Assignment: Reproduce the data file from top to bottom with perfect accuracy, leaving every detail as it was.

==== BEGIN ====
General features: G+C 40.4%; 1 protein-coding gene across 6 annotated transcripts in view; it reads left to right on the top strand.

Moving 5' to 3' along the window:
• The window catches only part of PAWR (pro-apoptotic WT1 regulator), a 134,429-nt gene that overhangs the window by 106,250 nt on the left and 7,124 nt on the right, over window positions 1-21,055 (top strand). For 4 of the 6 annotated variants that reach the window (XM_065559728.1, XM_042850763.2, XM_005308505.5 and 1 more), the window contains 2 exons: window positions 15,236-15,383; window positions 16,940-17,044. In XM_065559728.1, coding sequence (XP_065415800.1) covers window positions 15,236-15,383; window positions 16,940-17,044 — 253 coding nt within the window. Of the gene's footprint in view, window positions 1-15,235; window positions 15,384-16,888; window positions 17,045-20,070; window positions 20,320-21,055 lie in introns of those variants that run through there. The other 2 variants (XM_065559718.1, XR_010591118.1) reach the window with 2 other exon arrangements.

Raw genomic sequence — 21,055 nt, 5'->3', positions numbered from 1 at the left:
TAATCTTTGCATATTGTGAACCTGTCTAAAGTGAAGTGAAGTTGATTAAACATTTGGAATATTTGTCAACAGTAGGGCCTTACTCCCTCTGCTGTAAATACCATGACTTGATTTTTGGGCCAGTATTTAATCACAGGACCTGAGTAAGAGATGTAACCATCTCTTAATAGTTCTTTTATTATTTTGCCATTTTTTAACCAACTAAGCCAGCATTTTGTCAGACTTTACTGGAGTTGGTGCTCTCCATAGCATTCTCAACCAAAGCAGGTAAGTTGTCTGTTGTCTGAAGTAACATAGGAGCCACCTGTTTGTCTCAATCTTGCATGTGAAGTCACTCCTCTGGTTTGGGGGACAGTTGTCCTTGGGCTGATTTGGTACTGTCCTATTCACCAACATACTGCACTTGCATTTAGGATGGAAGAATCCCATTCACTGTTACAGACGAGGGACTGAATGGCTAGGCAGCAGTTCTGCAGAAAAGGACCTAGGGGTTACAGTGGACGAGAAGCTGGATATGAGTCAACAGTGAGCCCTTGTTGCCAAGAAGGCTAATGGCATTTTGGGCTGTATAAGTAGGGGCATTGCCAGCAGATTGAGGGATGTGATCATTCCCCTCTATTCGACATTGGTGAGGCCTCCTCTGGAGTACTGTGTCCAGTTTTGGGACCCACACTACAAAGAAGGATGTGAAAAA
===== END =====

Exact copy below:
General features: G+C 40.4%; 1 protein-coding gene across 6 annotated transcripts in view; it reads left to right on the top strand.

Moving 5' to 3' along the window:
• The window catches only part of PAWR (pro-apoptotic WT1 regulator), a 134,429-nt gene that overhangs the window by 106,250 nt on the left and 7,124 nt on the right, over window positions 1-21,055 (top strand). For 4 of the 6 annotated variants that reach the window (XM_065559728.1, XM_042850763.2, XM_005308505.5 and 1 more), the window contains 2 exons: window positions 15,236-15,383; window positions 16,940-17,044. In XM_065559728.1, coding sequence (XP_065415800.1) covers window positions 15,236-15,383; window positions 16,940-17,044 — 253 coding nt within the window. Of the gene's footprint in view, window positions 1-15,235; window positions 15,384-16,888; window positions 17,045-20,070; window positions 20,320-21,055 lie in introns of those variants that run through there. The other 2 variants (XM_065559718.1, XR_010591118.1) reach the window with 2 other exon arrangements.

Raw genomic sequence — 21,055 nt, 5'->3', positions numbered from 1 at the left:
TAATCTTTGCATATTGTGAACCTGTCTAAAGTGAAGTGAAGTTGATTAAACATTTGGAATATTTGTCAACAGTAGGGCCTTACTCCCTCTGCTGTAAATACCATGACTTGATTTTTGGGCCAGTATTTAATCACAGGACCTGAGTAAGAGATGTAACCATCTCTTAATAGTTCTTTTATTATTTTGCCATTTTTTAACCAACTAAGCCAGCATTTTGTCAGACTTTACTGGAGTTGGTGCTCTCCATAGCATTCTCAACCAAAGCAGGTAAGTTGTCTGTTGTCTGAAGTAACATAGGAGCCACCTGTTTGTCTCAATCTTGCATGTGAAGTCACTCCTCTGGTTTGGGGGACAGTTGTCCTTGGGCTGATTTGGTACTGTCCTATTCACCAACATACTGCACTTGCATTTAGGATGGAAGAATCCCATTCACTGTTACAGACGAGGGACTGAATGGCTAGGCAGCAGTTCTGCAGAAAAGGACCTAGGGGTTACAGTGGACGAGAAGCTGGATATGAGTCAACAGTGAGCCCTTGTTGCCAAGAAGGCTAATGGCATTTTGGGCTGTATAAGTAGGGGCATTGCCAGCAGATTGAGGGATGTGATCATTCCCCTCTATTCGACATTGGTGAGGCCTCCTCTGGAGTACTGTGTCCAGTTTTGGGACCCACACTACAAAGAAGGATGTGAAAAA